Member of the Management Board of
“Inter RAO”, Head of the Supervisory Board of the Association “Council of Electricity Producers and Strategic Investors of the Electric Power Industry”
The situation with the global pandemic and its impact on global economic development briefly shifted the focus of attention to the problems of health care and social support, however, already at the beginning of 2021, the topic of climate change and, as a result, ESG management of companies in the fuel and energy complex, including the development of requirements on a sharp decrease in the carbon footprint, including from the production of electricity using traditional fuels, again came to the fore.
This can be explained by the fact that despite the short-term decrease in greenhouse gas emissions (hereinafter – GHG) caused by the COVID-19 epidemic, in this century the world, pursuant to expert estimates, is still moving towards an increase in temperature, which is higher than the goals set by the Paris Agreement to limit global warming to (1.5-2 °C ).
The announced energy transition of the European Union (hereinafter referred to as “EU”) to a climate neutral level due to the achievement of zero CO2 emissions by 2050 and the implementation of cross-border carbon regulation in the EU, carry significant risks for Russian companies focused on the export of products, in connection with which, the tightening of the global environmental and the climate agenda is of particular importance for our country.
Herewith, the electric power sector both in foreign countries and in Russia, after the explosive growth of innovations and technological discoveries, found itself in a completely new situation for itself.
Advanced technologies such as artificial intelligence and big data, blockchain and RES generation are forcing traditional generation to redefine established production and market business models.
All this is forcing the Russian power industry to develop in an extremely dynamic environment. In this context, energy companies, first of all, resort to operational enhancement of their production activities, secondly, to carbon compensation through certification of their products, and thirdly, to readiness to change the balance of production towards RES.
The planned implementation of low-carbon certificates in Russia in the near future, that is, the recognition of nuclear stations and hydroelectric power plants as low-carbon energy sources, in a situation of tightening environmental requirements, will allow our country to maintain its leadership at the international level. To do this, it is necessary to use the competitive advantage of the Russian energy system, in which the share of “clean” electricity generated by existing NPPs and HPPs is high.
Climate agenda in the world
Most countries in the world have so far set out their climate targets and commitments to reduce greenhouse gas emissions internationally: in nationally determined contributions under the Paris Agreement. Some countries go further by claiming to become carbon neutral, that is, to achieve zero net carbon dioxide emissions.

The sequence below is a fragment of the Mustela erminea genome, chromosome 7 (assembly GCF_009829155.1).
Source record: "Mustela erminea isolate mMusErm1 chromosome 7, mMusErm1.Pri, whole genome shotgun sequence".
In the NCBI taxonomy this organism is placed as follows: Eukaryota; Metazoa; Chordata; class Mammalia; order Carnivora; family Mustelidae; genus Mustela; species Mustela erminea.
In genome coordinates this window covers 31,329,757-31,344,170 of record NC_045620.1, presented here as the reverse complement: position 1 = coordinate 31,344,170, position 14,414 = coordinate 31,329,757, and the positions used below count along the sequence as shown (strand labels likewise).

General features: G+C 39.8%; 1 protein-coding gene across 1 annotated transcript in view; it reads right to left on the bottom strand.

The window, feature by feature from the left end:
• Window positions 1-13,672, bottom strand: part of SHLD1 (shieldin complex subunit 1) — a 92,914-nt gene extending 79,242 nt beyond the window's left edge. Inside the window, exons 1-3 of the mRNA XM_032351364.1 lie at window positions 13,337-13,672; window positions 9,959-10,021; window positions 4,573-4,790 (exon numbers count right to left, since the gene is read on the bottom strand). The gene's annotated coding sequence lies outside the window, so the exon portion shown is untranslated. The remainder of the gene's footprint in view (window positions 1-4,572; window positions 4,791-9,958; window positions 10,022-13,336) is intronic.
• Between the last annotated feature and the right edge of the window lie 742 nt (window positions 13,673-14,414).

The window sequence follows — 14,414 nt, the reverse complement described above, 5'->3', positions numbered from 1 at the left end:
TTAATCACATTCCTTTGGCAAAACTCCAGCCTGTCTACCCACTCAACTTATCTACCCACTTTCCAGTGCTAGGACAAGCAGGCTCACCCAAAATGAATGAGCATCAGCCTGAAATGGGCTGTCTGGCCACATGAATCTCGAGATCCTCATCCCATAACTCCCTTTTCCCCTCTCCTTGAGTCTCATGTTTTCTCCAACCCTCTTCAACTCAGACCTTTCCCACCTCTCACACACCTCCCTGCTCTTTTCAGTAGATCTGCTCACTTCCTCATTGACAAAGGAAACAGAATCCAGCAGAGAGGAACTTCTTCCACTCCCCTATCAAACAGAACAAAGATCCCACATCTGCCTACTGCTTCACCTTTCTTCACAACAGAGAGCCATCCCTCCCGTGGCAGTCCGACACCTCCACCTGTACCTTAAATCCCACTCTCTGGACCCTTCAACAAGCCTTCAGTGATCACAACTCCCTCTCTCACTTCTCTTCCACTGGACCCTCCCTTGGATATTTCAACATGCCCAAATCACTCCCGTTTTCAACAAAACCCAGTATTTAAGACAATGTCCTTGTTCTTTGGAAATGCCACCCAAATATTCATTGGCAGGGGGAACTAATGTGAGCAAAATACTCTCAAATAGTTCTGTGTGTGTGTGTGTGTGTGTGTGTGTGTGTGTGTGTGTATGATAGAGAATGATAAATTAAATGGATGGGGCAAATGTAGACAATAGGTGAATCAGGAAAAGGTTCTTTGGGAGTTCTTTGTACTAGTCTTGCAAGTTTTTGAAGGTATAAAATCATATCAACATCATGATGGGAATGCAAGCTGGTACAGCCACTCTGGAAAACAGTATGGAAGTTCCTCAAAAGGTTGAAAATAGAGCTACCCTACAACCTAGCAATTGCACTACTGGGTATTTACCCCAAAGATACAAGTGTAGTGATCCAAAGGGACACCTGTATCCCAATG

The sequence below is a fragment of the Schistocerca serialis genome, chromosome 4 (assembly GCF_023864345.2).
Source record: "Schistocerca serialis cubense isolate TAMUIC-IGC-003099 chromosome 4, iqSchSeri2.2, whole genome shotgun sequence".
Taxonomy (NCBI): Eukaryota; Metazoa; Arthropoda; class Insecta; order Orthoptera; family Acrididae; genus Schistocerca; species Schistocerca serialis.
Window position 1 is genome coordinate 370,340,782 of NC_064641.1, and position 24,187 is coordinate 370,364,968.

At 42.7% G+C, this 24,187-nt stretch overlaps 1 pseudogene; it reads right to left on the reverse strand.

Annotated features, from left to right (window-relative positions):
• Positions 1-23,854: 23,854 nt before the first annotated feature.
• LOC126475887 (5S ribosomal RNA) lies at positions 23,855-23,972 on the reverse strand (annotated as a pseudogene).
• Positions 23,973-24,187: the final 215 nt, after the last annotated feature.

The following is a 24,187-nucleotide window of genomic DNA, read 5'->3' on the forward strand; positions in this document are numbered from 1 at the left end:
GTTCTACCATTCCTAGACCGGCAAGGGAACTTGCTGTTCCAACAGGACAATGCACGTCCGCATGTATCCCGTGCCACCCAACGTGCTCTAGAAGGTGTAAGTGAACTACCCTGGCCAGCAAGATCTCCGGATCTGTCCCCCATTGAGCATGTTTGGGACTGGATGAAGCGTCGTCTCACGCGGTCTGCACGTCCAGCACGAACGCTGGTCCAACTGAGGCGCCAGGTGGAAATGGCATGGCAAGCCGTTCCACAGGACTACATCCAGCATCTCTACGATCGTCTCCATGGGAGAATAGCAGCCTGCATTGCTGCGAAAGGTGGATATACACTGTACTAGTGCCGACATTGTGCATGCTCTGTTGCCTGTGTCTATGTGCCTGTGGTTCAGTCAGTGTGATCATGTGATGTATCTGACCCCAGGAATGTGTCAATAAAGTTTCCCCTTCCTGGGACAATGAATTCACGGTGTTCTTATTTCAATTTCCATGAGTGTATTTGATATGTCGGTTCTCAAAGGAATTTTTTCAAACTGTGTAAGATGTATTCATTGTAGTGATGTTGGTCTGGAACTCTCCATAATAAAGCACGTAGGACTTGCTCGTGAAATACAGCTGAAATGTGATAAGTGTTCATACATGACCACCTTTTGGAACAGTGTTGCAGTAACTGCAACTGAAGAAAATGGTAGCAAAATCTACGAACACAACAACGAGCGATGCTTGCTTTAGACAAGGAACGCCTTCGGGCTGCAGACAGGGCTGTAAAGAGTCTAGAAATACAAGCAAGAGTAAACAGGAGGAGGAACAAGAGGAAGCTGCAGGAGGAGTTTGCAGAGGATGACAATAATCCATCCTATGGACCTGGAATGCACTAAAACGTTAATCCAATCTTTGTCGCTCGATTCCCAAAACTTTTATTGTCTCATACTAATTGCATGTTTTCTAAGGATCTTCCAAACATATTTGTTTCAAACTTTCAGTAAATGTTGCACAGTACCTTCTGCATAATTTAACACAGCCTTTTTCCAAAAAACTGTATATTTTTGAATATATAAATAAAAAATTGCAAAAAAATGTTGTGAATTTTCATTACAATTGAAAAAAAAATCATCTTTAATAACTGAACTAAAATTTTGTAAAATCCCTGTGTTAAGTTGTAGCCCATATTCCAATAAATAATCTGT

The Paris Agreement stipulated that developed countries “shall continue to take the lead by setting targets for absolute emission reductions across the economy”, but the commitments of developing countries are very diverse.
Of the 190 parties to the Paris Agreement, the majority (74 countries) have formulated their commitments to reduce greenhouse gas emissions in relation to a business-as-usual scenario (scenario targets); 61 countries, including Russia and the EU, have fixed absolute targets (as a percentage of the base year) and another 8 have indicated the target level of GHG emissions they are striving for; 25 countries declared only actions aimed at reducing emissions, and another 13 – indirect goals not directly linked to greenhouse gas emissions; 9 countries focus on relative GHG emission reductions, usually per unit of GDP (relative targets). Moreover, many countries, along with unconditional ones, have conditional goals that can be achieved by providing them with financial assistance.
According to a 2020 UNEP report, the gap between observed greenhouse gas emissions and greenhouse gas emissions consistent with Paris Agreement targets continued to widen despite the expected decline.
The expert community notes that the current 2030 targets under the Paris Agreement will lead to a 3.2 °C increase in global temperature by the end of the 21st century. According to the Climate Action Tracker, with the implementation of all the declared national measures, warming by the end of the century will be 2.9 °C (against 3.6 °C in 2015).
According to the World Bank, as of November 2020, there were 64 carbon pricing initiatives around the world, of which 33 could be attributed to carbon taxes and 31 to greenhouse gas emissions trading systems (ETCs).
These initiatives cover 46 countries (including EU countries) and 35 subnational jurisdictions (individual US states, provinces in Canada, regions in China, etc.).